The Rob Roy Way
from Drymen to Pitlochry
Update: The Rob Roy Way was recognised as one of Scotland's Great Trails in 2012 and the route was fully waymarked. Our revised third edition celebrates this large stride forward. It also fully documents various important route improvements, notably the offroad section from Aberfeldy to Grandtully (2008) and both the approach to, and bypass of, Callander (2011).
The Rob Roy Way is a long-distance walk from Drymen to Pitlochry, co-developed by Rucksack Readers in 2002. It runs for 77 miles (124 km) along some of Scotland's finest lochs and glens, using historic footpaths, a cycle route, forest tracks and some minor road. Many places are linked with Scotland's most famous outlaw, Rob Roy MacGregor (1671-1734). The Rob Roy Way offers superb scenery, and gets you away from the crowds following the West Highland Way.
This guidebook contains all you need to plan and enjoy your holiday on the Rob Roy Way:
- section descriptions cover distance, terrain and food/drink
- new 2-page section with map for the route extension via Amulree
- visitor attractions, side-trips and hills to climb
- planning information for travel by car, train, bus or plane
- section on Rob Roy MacGregor, written by Rennie McOwan
- background on pre-history, heritage and wildlife
- drop-down map showing the Rob Roy Way in five panels (1:110,000)
- in full colour, with over 75 photographs
- on water-resistant paper throughout.
For more information, click to Look inside "The Rob Roy Way", view a Gallery or read Reviews. Visit our forum before you go, and follow links in the panel opposite. For details of Rob Roy Way walking holiday providers, see our list of companies under Walking Holidays (UK).
You may wonder how many days to allow for the Rob Roy Way, one of the newest of Scotland's Great Trails. The book suggests how you can break it into 5, 6 or 7 daily sections, and explains why, if you take on the Glen Quaich extension, you may need 8 days. There's plenty of flexibility. Maybe you aren't sure how fit you need to be? The book has an altitude profile showing how gradients vary along the Rob Roy Way. You'll find insider advice about accommodation and baggage handling, including where to camp and what to pack.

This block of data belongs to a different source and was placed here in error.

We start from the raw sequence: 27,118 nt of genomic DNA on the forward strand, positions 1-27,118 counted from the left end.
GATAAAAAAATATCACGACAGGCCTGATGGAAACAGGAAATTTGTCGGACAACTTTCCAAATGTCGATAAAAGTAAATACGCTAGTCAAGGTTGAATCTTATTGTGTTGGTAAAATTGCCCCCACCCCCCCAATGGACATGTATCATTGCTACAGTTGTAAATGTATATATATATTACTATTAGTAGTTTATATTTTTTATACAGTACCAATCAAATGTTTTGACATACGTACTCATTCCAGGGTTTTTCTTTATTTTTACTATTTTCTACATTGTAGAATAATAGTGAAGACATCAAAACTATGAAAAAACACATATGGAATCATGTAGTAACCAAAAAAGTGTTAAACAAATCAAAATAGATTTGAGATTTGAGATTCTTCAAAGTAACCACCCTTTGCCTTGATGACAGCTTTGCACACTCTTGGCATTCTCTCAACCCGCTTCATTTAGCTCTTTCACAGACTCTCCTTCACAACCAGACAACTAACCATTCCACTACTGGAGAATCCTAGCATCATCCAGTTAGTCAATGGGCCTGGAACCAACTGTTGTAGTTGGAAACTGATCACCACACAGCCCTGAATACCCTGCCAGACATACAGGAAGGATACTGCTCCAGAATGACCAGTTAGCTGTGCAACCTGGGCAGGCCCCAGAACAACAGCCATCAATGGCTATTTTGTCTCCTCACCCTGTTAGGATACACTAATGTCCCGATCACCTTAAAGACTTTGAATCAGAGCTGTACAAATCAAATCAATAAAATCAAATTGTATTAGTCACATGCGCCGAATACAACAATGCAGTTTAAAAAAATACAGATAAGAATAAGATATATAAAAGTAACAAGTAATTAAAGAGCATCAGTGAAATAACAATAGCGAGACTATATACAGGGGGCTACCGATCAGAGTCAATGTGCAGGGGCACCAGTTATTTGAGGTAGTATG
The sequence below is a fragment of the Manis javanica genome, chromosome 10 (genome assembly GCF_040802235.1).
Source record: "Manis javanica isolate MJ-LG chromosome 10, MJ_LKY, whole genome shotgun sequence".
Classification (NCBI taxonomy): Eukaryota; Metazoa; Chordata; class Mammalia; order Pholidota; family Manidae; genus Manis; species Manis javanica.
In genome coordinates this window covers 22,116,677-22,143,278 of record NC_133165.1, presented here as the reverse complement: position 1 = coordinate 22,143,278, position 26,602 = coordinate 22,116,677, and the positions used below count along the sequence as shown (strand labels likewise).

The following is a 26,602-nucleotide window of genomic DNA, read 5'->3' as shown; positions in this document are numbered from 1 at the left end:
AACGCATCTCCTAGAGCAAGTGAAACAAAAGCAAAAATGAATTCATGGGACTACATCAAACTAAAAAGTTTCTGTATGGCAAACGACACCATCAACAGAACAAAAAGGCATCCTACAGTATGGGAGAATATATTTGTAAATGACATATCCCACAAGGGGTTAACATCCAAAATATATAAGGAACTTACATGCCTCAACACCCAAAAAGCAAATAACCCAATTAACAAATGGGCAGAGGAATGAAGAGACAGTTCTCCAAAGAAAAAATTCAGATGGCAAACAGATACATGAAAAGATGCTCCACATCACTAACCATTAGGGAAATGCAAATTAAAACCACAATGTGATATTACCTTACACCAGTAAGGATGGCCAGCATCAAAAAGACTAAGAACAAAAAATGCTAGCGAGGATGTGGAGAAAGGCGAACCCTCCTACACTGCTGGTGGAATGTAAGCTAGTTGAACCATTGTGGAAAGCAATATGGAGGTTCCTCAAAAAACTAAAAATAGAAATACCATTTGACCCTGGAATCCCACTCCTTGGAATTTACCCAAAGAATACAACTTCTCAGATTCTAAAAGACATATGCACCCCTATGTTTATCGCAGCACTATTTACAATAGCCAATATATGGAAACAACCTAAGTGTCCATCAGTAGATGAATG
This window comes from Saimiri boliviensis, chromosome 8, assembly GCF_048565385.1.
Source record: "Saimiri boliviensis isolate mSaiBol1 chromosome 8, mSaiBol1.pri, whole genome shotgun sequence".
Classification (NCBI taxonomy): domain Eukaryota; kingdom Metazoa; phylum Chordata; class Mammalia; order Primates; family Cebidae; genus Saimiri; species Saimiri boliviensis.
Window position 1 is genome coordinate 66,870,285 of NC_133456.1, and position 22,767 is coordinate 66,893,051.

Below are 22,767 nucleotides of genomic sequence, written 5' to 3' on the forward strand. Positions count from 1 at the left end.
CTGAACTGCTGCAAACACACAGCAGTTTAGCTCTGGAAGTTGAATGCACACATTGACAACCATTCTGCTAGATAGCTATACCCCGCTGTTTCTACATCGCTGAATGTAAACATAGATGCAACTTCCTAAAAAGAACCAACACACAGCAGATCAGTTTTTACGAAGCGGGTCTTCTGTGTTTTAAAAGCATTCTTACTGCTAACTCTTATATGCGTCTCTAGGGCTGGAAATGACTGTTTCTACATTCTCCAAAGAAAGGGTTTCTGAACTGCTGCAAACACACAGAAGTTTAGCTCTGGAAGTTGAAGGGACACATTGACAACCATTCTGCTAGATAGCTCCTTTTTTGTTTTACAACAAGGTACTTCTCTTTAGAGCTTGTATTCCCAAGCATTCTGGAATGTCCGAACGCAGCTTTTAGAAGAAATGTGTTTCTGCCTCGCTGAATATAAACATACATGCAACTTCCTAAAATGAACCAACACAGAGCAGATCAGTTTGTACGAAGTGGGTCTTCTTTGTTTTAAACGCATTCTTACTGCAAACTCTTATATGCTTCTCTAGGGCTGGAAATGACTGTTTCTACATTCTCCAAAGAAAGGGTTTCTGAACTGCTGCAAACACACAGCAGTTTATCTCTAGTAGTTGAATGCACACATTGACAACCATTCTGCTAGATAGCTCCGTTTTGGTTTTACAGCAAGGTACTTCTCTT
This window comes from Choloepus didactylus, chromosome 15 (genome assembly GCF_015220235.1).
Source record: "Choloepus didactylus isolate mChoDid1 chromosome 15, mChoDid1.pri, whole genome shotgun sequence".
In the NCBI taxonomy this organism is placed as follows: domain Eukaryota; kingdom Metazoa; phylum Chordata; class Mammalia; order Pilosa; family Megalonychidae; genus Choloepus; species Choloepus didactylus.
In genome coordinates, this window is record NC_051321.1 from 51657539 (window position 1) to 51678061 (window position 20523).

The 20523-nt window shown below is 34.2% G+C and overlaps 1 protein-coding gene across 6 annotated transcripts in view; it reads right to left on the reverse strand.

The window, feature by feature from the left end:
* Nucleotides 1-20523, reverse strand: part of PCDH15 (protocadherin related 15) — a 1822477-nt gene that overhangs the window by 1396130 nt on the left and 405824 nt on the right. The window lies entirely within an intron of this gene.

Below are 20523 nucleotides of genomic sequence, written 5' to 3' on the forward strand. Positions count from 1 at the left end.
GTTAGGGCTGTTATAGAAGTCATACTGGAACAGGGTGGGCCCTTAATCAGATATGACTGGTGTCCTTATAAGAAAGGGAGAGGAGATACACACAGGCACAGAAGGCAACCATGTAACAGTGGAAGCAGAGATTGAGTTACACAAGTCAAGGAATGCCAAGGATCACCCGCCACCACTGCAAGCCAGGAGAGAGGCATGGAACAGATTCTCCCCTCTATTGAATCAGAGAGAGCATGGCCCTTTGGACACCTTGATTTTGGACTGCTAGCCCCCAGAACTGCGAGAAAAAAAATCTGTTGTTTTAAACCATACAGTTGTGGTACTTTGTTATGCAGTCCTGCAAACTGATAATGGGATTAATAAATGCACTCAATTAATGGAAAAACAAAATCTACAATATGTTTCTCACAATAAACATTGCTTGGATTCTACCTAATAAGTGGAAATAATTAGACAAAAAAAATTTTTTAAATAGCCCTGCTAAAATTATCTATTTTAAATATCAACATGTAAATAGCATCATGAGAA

Rob Roy MacGregor was a controversial outlaw, but unlike Robin Hood his life is well documented, and there's a 5-page section covering the history of Rob Roy. There's lots of background on the Loch Katrine water scheme, the railway heritage including Glen Ogle, and pre-history from many centuries before Rob Roy's time. Other background includes how to climb mountains (Munros, Corbetts and Grahams) along the Rob Roy Way, and what wildlife you can expect to see while walking it. In 2013, broadcaster CNN highlighted Scotland's Great Trails and cited the Rob Roy Way in its accolade to 2013 as Year of Natural Scotland.
Our guidebooks include small-scale maps as a dropdown flap. On some itineraries a good map may be vital for safety, and some walkers prefer always to carry detailed maps. Here is our list of recommended maps:
- The Rob Roy Way: from Drymen to Pitlochry
- Jacquetta Megarry
- 2 April 2012 (3rd ed)
- UK price £10.99
- 64pp+5pp map flap
- 145x210 mm
- ISBN: 978-1-898481-47-8
“The new edition ... brings the route directions bang up to date, and is the first to have been published since the route was waymarked in 2012.”
- Maps of the Rob Roy Way
- Diversion Strathyre to Kingshouse April to September 2013
- News: the FCS diversion has now been removed